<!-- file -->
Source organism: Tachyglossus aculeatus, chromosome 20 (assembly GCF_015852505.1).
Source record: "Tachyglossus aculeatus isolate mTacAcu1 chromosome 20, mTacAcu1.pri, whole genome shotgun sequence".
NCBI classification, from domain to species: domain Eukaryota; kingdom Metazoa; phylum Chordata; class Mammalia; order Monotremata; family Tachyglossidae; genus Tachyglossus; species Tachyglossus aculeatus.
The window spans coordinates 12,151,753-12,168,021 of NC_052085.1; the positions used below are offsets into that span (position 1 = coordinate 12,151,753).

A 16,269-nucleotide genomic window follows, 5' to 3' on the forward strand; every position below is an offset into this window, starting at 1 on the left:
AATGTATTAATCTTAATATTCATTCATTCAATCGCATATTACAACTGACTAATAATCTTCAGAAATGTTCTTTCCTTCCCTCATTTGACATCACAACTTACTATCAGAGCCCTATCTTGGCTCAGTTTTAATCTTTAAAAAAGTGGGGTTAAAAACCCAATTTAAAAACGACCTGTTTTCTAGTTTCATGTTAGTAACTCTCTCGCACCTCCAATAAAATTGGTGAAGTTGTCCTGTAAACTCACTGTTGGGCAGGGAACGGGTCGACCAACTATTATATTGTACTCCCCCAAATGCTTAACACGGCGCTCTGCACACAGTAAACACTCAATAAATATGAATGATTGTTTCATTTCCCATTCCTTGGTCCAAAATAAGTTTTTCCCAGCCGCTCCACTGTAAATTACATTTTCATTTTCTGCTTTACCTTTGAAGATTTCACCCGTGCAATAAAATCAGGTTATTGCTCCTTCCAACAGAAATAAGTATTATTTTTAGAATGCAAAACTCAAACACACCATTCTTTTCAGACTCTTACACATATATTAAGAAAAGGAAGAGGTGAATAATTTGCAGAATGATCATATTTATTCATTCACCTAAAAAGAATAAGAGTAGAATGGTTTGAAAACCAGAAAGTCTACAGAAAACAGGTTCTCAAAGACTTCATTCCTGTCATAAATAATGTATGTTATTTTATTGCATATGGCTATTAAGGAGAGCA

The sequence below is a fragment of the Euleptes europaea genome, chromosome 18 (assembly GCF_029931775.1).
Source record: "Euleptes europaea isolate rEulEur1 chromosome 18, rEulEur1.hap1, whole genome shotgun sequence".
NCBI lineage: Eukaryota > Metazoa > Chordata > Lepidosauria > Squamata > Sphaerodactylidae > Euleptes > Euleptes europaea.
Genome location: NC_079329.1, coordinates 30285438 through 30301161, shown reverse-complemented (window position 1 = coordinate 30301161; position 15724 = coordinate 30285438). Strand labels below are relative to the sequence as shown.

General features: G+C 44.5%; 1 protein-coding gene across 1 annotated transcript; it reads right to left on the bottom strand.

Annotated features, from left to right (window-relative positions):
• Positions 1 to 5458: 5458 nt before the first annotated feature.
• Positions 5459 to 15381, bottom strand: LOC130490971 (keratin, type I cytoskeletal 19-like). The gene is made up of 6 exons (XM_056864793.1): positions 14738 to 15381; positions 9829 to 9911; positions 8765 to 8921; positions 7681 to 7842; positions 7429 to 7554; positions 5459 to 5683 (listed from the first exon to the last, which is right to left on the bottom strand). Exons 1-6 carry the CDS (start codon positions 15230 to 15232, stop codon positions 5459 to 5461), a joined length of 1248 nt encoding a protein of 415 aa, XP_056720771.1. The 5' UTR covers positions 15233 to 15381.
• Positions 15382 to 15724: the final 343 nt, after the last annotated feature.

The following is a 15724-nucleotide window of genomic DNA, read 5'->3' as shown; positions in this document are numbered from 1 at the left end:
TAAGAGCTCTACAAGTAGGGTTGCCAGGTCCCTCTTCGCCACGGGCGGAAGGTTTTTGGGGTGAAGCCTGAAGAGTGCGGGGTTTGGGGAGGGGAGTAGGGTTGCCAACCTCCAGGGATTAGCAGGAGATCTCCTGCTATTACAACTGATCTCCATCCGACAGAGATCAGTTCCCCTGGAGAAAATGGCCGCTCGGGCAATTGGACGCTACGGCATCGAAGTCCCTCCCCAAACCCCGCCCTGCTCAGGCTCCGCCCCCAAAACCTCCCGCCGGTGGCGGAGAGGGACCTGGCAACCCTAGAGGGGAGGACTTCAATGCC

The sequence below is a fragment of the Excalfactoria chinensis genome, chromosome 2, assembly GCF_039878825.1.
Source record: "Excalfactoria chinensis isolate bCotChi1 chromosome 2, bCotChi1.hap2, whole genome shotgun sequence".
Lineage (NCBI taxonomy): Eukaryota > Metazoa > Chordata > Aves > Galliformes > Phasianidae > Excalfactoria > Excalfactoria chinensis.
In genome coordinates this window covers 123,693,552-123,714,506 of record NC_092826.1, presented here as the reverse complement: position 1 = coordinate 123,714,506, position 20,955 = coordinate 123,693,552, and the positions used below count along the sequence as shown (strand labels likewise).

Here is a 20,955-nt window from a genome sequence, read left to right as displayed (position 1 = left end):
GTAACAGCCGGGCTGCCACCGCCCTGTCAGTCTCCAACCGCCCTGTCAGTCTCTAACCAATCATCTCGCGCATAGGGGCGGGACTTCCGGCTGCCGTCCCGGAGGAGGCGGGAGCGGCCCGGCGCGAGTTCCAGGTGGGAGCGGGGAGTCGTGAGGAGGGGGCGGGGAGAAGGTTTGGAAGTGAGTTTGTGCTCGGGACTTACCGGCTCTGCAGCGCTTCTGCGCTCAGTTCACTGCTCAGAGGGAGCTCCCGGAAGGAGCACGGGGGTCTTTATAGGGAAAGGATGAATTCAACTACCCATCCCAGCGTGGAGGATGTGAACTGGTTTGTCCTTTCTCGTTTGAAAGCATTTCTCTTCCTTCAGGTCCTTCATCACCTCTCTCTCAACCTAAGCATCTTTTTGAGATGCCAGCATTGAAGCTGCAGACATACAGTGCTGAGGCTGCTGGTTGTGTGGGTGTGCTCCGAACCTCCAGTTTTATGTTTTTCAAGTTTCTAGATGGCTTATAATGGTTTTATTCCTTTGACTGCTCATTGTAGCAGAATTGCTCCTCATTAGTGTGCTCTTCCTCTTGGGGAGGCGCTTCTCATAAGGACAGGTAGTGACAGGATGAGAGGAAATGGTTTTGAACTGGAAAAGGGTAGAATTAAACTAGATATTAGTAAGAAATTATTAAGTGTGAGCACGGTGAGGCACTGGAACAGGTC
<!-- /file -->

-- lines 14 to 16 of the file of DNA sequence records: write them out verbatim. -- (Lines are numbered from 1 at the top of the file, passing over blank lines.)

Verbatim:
• Positions 5459 to 15381, bottom strand: LOC130490971 (keratin, type I cytoskeletal 19-like). The gene is made up of 6 exons (XM_056864793.1): positions 14738 to 15381; positions 9829 to 9911; positions 8765 to 8921; positions 7681 to 7842; positions 7429 to 7554; positions 5459 to 5683 (listed from the first exon to the last, which is right to left on the bottom strand). Exons 1-6 carry the CDS (start codon positions 15230 to 15232, stop codon positions 5459 to 5461), a joined length of 1248 nt encoding a protein of 415 aa, XP_056720771.1. The 5' UTR covers positions 15233 to 15381.
• Positions 15382 to 15724: the final 343 nt, after the last annotated feature.

The following is a 15724-nucleotide window of genomic DNA, read 5'->3' as shown; positions in this document are numbered from 1 at the left end: